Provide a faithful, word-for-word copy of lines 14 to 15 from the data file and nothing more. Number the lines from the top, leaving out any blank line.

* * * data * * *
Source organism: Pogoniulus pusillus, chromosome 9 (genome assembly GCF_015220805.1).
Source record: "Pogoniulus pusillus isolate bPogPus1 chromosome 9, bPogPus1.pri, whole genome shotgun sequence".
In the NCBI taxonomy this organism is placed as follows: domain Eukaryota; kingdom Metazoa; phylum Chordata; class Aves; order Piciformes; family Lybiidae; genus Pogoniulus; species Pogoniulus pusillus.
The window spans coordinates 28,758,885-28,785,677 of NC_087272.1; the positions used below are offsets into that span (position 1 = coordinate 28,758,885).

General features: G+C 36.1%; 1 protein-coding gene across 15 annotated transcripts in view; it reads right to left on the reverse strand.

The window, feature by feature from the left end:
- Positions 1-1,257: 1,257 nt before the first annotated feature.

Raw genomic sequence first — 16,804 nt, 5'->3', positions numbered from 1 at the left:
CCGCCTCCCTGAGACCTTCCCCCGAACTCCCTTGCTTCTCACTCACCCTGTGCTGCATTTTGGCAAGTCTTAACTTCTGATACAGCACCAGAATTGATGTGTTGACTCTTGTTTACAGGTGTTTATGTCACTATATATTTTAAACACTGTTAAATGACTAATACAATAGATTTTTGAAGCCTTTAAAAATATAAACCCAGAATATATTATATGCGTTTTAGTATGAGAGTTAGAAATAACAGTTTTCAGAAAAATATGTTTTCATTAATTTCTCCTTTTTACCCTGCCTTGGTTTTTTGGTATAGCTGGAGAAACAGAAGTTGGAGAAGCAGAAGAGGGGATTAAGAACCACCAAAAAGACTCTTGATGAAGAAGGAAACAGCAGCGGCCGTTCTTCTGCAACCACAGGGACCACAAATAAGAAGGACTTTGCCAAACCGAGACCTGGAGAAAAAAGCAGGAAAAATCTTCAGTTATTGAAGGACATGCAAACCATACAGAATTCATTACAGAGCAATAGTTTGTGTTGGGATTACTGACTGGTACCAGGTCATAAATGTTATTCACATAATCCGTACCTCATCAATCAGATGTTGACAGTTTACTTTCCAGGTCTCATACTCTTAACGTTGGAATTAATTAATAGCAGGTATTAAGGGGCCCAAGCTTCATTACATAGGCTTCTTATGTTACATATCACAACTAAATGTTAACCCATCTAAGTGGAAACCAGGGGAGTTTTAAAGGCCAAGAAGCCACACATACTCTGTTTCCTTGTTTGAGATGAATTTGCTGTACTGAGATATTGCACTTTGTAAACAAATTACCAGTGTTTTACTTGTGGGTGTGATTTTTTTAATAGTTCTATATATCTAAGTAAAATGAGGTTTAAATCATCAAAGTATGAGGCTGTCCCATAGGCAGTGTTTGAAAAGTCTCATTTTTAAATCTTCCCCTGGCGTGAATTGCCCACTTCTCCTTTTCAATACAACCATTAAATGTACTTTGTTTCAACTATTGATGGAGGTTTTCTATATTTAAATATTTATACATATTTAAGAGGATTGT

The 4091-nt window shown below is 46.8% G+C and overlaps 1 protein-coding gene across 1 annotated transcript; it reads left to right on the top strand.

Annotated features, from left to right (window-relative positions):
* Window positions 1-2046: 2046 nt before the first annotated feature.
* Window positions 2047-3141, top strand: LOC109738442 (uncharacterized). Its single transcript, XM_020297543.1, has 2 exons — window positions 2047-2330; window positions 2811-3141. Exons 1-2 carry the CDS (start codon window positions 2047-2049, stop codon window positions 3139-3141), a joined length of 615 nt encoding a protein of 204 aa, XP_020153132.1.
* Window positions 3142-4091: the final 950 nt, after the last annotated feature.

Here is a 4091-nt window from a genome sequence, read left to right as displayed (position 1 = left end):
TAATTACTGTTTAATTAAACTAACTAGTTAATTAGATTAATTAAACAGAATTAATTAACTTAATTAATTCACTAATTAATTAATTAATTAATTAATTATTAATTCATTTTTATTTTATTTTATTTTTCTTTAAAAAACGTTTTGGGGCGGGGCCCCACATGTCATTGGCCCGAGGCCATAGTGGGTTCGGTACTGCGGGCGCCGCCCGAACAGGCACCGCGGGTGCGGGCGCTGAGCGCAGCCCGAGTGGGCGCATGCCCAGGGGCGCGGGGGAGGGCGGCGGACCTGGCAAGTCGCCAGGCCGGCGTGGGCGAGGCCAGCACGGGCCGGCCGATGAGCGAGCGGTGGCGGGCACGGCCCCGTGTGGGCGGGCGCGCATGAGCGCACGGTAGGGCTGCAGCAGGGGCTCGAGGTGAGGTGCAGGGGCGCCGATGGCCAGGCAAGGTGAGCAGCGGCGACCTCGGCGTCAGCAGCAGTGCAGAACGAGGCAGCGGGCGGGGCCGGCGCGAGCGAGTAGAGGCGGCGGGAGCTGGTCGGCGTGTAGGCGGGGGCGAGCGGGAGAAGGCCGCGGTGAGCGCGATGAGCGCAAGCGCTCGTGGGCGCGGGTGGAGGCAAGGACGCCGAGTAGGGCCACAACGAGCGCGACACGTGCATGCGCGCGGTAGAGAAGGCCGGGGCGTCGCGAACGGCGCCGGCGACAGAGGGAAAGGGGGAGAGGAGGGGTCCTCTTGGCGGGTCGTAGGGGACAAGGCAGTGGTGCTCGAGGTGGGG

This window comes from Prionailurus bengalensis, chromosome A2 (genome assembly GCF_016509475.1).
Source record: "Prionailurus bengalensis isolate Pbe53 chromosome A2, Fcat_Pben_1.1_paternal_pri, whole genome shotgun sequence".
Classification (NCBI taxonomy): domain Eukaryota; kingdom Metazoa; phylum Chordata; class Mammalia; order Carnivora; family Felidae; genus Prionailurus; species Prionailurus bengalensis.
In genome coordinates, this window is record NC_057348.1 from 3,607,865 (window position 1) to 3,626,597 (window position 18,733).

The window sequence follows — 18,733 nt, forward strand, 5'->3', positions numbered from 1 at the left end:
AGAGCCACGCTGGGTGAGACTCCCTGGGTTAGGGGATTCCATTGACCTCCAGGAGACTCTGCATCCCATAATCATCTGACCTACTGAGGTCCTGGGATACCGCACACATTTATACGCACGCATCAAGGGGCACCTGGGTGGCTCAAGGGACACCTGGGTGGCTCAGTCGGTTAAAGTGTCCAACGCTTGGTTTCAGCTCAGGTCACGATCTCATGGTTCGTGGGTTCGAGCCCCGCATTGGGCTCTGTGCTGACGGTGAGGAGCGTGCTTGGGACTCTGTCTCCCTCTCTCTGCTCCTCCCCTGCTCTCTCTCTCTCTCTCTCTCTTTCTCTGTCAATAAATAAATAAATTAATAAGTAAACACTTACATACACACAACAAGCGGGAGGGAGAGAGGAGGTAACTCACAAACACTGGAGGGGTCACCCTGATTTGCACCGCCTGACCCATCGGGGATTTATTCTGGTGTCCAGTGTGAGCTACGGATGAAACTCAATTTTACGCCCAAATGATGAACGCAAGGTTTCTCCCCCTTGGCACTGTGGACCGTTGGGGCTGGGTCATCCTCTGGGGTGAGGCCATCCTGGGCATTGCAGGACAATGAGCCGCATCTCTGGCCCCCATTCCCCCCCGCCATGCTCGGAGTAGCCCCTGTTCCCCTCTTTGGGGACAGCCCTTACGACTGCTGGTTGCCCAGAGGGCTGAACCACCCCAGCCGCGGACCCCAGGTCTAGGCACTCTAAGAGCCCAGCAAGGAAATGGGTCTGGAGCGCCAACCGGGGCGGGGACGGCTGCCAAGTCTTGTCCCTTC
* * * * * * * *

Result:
* Window positions 3142-4091: the final 950 nt, after the last annotated feature.

Here is a 4091-nt window from a genome sequence, read left to right as displayed (position 1 = left end):